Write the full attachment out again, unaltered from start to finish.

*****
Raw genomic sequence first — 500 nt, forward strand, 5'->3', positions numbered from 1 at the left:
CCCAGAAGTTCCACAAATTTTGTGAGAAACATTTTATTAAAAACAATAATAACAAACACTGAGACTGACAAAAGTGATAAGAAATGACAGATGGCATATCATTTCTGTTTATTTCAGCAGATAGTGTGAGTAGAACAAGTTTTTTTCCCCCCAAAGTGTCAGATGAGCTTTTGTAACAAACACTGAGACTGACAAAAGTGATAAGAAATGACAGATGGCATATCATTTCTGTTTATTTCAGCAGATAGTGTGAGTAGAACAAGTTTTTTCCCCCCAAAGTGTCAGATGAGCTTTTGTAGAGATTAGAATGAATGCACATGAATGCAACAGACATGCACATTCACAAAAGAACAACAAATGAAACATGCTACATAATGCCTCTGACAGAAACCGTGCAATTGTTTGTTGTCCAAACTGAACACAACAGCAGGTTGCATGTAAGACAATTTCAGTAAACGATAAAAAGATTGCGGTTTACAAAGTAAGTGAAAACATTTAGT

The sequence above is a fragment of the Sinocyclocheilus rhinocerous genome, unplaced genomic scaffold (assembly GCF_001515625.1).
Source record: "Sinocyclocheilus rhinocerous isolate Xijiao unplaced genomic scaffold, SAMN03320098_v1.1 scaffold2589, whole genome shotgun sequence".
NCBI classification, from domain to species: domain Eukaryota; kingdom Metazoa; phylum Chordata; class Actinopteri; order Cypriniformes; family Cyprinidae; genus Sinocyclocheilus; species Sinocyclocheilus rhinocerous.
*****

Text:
Raw genomic sequence first — 500 nt, forward strand, 5'->3', positions numbered from 1 at the left:
CCCAGAAGTTCCACAAATTTTGTGAGAAACATTTTATTAAAAACAATAATAACAAACACTGAGACTGACAAAAGTGATAAGAAATGACAGATGGCATATCATTTCTGTTTATTTCAGCAGATAGTGTGAGTAGAACAAGTTTTTTTCCCCCCAAAGTGTCAGATGAGCTTTTGTAACAAACACTGAGACTGACAAAAGTGATAAGAAATGACAGATGGCATATCATTTCTGTTTATTTCAGCAGATAGTGTGAGTAGAACAAGTTTTTTCCCCCCAAAGTGTCAGATGAGCTTTTGTAGAGATTAGAATGAATGCACATGAATGCAACAGACATGCACATTCACAAAAGAACAACAAATGAAACATGCTACATAATGCCTCTGACAGAAACCGTGCAATTGTTTGTTGTCCAAACTGAACACAACAGCAGGTTGCATGTAAGACAATTTCAGTAAACGATAAAAAGATTGCGGTTTACAAAGTAAGTGAAAACATTTAGT

The sequence above is a fragment of the Sinocyclocheilus rhinocerous genome, unplaced genomic scaffold (assembly GCF_001515625.1).
Source record: "Sinocyclocheilus rhinocerous isolate Xijiao unplaced genomic scaffold, SAMN03320098_v1.1 scaffold2589, whole genome shotgun sequence".
NCBI classification, from domain to species: domain Eukaryota; kingdom Metazoa; phylum Chordata; class Actinopteri; order Cypriniformes; family Cyprinidae; genus Sinocyclocheilus; species Sinocyclocheilus rhinocerous.